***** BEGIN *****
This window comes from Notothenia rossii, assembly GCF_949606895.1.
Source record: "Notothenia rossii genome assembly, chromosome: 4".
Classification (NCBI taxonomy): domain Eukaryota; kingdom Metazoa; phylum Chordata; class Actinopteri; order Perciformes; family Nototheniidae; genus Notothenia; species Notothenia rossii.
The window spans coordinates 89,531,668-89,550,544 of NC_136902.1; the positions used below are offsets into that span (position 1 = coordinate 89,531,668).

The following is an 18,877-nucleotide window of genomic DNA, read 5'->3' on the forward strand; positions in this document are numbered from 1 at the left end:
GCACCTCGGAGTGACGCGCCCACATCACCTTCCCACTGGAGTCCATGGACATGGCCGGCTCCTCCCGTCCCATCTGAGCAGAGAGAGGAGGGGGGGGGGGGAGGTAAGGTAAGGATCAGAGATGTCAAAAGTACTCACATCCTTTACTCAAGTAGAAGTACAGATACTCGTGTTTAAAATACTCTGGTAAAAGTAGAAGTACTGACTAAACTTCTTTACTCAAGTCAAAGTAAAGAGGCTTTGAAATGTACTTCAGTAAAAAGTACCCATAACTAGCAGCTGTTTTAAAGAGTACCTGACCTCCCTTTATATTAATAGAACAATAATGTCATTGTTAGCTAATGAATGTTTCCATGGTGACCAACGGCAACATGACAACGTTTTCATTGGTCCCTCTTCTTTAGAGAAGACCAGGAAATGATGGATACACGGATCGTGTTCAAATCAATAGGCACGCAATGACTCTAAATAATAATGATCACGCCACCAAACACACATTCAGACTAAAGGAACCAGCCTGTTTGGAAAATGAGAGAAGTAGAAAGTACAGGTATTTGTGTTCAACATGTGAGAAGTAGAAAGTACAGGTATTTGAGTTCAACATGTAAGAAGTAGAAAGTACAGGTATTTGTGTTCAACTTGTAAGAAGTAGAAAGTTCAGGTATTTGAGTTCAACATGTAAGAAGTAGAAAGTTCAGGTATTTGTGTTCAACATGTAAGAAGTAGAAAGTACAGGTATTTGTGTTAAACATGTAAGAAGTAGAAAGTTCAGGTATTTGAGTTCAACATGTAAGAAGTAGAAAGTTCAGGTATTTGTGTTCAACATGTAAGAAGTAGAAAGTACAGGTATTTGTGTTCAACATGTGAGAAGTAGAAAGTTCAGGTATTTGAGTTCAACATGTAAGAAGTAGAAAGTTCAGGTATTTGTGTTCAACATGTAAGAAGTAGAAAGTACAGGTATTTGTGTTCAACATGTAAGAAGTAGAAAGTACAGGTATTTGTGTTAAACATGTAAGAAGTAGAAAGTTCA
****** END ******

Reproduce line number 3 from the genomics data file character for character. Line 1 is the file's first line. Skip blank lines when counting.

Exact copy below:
Classification (NCBI taxonomy): domain Eukaryota; kingdom Metazoa; phylum Chordata; class Actinopteri; order Perciformes; family Nototheniidae; genus Notothenia; species Notothenia rossii.